DEAR MISS MANNERS: When my mother and father had a small dinner party for friends they had not seen in quite some time, my mother, to her horror, accidentally set the oven setting too high and burned the veal beyond recognition. She served the burned veal along with the other side dishes and pretended nothing was amiss.
I, personally, feel that this was the wrong decision (not that I told my mother this, since the incident had already passed). If, in the future, this happens to me, what is the correct way to proceed?
(1) Explain what happened and take everyone out to dinner?
(2) Explain what happened and order in Chinese?
(3) Explain what happened and only serve the side dishes?
(4) Serve the burned food and pretend it's Cajun?
GENTLE READER: You are a remarkably self-possessed family, Miss Manners must say. Your mother is able to preside over a meal of charred remains without batting an eye, and you are able to restrain yourself from saying, "Ma! What were you thinking?"
You also share the same motivation, which is to spare your mother embarrassment. Miss Manners is afraid that acting upon this is kindlier in your case than in your mother's. You sacrificed your own pleasure (presuming you enjoy the normal pleasure of triumphing over a parent) for her sake; she sacrificed her guests' dinner and comfort for her own.
To spare the guests from pretending not to notice what is wrong with dinner, perhaps even to the extent of eating it, the hostess should confess her fault. She should also try to make light of it so they don't feel they have to reassure her, perhaps even to the extent of eating it.
What your mother owed her guests was (1) dinner (2) an absence of fuss and (3) an apology accompanied by the pretense that she found her own ineptitude hilarious and was counting on them to do so as well.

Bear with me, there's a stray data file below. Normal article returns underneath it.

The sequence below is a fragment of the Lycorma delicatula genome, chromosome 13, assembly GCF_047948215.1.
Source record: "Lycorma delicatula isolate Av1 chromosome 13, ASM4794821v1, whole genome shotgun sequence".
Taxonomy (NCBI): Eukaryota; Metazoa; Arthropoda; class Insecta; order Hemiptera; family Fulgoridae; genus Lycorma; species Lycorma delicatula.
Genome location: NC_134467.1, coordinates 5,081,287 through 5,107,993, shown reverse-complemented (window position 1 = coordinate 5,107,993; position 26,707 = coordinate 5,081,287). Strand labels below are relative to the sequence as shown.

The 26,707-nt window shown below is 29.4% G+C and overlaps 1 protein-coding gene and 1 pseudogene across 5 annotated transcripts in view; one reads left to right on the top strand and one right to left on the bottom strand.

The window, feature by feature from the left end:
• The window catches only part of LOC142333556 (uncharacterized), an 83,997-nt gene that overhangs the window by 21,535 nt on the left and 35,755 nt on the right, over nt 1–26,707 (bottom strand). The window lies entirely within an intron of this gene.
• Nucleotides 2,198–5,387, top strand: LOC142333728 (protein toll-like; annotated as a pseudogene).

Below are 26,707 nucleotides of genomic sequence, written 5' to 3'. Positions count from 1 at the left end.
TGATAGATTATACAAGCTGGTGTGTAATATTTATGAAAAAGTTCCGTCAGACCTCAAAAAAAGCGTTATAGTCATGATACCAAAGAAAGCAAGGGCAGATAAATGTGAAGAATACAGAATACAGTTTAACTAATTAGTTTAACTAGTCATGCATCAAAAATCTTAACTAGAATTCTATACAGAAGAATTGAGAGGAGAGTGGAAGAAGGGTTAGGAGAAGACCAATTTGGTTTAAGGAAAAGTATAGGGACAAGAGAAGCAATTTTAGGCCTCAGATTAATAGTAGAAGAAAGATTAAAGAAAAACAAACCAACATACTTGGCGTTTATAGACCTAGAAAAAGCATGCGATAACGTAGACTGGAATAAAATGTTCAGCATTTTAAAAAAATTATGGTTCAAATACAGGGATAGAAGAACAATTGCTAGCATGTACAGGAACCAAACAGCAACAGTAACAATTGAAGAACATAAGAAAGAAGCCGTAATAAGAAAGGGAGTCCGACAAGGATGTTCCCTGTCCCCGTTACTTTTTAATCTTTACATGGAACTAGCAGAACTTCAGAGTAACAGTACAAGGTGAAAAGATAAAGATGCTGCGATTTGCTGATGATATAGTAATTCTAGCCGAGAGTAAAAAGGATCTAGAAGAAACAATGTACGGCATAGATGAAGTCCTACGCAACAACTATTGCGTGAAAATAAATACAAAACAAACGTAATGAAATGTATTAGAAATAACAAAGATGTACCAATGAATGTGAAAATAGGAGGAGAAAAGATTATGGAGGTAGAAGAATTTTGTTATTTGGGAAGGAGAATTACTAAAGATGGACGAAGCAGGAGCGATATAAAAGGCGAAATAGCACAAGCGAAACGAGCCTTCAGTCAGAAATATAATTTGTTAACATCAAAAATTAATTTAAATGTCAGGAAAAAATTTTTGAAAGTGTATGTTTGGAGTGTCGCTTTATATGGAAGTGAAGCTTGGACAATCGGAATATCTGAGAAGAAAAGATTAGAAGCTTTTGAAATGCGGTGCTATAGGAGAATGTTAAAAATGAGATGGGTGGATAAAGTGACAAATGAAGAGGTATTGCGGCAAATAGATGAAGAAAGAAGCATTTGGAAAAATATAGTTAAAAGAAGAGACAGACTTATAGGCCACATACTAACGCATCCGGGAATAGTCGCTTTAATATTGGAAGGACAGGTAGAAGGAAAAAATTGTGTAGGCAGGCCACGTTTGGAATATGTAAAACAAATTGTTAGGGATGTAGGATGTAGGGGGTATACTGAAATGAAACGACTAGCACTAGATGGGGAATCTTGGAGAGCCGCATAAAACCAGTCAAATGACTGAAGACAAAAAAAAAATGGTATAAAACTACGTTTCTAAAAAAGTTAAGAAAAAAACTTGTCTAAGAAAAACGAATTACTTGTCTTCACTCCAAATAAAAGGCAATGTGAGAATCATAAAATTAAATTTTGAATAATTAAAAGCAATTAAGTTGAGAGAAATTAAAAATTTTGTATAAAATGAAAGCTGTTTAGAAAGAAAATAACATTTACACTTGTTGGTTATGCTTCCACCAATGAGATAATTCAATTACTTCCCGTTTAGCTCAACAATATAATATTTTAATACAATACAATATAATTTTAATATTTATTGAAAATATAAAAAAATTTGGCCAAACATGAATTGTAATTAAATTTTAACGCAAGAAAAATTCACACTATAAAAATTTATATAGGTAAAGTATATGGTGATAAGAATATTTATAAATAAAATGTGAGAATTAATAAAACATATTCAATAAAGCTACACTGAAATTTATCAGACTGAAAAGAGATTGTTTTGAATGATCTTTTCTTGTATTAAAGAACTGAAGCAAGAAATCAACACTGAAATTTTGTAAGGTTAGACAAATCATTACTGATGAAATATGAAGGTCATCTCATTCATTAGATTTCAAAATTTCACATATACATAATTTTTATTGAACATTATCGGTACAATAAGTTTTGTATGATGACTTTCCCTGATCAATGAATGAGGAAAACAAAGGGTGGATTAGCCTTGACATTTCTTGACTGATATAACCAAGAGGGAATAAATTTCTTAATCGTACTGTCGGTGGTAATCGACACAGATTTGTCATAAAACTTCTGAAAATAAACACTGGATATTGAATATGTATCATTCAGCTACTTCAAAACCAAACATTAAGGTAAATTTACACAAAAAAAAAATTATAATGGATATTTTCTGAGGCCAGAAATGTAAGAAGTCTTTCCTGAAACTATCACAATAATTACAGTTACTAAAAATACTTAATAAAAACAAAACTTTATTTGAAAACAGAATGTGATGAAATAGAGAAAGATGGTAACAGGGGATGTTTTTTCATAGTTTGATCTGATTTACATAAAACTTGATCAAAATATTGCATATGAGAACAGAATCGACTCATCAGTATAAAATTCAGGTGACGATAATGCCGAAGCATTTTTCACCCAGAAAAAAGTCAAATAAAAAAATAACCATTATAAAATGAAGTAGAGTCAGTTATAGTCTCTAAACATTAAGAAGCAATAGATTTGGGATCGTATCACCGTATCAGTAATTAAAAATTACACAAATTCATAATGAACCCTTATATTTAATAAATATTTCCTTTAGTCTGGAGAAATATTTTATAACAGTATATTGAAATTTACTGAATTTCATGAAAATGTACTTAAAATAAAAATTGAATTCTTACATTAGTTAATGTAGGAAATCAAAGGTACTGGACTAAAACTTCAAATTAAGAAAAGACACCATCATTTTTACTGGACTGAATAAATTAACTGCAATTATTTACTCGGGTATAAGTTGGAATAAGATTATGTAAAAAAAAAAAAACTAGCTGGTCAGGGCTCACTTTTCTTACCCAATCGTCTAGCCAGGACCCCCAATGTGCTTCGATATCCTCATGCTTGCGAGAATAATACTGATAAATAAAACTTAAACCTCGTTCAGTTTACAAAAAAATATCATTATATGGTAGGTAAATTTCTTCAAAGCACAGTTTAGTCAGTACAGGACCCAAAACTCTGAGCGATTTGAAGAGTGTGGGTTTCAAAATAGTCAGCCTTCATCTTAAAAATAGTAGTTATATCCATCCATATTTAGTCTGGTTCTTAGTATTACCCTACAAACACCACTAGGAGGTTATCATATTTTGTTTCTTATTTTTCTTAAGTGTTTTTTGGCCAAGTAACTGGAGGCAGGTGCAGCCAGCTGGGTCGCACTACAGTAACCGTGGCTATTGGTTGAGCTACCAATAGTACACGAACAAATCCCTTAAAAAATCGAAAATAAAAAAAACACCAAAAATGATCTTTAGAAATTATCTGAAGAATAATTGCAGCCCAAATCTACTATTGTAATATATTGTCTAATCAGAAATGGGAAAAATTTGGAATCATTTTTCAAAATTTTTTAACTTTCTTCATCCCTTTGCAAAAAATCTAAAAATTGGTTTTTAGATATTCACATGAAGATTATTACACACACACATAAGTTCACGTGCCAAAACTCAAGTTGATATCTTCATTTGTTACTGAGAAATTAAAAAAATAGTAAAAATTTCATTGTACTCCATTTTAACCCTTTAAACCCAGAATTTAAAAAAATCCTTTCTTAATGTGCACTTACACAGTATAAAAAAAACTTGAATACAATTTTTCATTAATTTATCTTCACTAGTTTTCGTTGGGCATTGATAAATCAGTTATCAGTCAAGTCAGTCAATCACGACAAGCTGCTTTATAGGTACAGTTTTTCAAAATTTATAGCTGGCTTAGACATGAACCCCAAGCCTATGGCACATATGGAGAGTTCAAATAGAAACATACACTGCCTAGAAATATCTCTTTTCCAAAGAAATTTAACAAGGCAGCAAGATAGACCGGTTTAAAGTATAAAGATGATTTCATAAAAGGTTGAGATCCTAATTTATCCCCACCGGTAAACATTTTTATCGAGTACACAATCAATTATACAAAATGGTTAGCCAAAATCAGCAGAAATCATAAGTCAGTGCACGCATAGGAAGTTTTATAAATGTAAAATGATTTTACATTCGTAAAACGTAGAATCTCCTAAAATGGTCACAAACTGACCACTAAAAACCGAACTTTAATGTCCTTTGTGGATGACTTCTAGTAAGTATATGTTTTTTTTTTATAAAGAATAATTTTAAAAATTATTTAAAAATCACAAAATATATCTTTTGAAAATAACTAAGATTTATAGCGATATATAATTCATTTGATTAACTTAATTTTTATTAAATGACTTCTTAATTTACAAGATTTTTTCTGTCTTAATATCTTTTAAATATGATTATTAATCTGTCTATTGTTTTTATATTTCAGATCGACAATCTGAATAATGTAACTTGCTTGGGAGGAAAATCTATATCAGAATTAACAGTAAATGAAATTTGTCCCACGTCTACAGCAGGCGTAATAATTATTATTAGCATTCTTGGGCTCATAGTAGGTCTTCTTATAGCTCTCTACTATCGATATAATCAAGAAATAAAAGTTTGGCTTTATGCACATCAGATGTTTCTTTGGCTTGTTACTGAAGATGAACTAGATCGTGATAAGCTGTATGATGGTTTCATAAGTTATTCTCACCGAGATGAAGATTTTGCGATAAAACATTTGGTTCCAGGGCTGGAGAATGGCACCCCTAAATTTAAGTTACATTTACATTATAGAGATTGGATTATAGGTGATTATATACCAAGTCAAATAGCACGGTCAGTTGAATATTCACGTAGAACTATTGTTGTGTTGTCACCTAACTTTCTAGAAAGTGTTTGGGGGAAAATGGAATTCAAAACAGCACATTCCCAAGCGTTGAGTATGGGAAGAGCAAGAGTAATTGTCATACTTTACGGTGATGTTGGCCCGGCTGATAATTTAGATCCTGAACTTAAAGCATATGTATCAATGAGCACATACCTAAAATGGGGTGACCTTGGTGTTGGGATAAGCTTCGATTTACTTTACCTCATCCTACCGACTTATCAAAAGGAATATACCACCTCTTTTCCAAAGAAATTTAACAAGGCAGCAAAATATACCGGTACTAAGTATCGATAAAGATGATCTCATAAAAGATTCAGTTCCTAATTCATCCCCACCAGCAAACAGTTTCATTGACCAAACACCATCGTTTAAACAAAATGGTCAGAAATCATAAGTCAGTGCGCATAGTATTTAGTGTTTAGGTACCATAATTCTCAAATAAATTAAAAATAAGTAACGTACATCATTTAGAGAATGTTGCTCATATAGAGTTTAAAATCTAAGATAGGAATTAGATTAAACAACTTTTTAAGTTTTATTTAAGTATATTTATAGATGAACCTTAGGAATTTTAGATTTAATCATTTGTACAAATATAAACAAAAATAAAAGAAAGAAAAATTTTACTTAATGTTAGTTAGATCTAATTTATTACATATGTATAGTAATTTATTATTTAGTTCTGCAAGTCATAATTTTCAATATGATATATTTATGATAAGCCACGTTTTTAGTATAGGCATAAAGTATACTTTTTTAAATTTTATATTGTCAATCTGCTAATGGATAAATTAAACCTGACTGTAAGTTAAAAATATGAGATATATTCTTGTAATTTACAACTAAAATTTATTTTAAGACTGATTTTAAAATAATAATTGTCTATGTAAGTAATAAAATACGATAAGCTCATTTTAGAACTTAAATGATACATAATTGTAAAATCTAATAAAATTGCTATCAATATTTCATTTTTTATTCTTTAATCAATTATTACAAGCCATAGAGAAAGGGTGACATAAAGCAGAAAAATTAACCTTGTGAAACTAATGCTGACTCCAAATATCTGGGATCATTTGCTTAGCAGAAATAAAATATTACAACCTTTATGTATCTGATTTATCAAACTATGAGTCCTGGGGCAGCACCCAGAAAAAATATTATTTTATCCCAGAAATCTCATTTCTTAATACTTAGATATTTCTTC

Miss Manners also recommends (4) a can of tuna fish.
DEAR MISS MANNERS: I am a senior citizen with a very nice gentleman friend who lives in another state. From time to time, he will call or write and say he would like to come to see me.
I then respond, giving him a specific week, allowing time for the airlines' two-week advance-purchase rates.
Then I wait -- and wait. Eventually, he will write and say he is not sure about the dates, etc. and "how about ... ?"
I keep a busy calendar; some things could be changed, but I would rather not do so. How do I courteously let him know that this habit (and it is a habit) upsets me? We do have a good time together, but to me this is rude, even though I think it is unintentional.
GENTLE READER: You wouldn't want to inject some warmth into this scheduling negotiation, would you?
Miss Manners doesn't want to promote anything untoward, but you said this was a gentleman friend, and a nice one at that. So why does it sound as if you are complaining about waiting for the plumber?
The plumber would probably be more forthright in making the point that everyone has a busy schedule, lady, and not everyone is ready to jump when you name a time.
If, instead, you said, "Oh, yes, please do come, I'm dying to see you," named several dates and, if none of these was convenient, mentioned still more dates, Miss Manners imagines he would come running. He might even bring the plumber with him.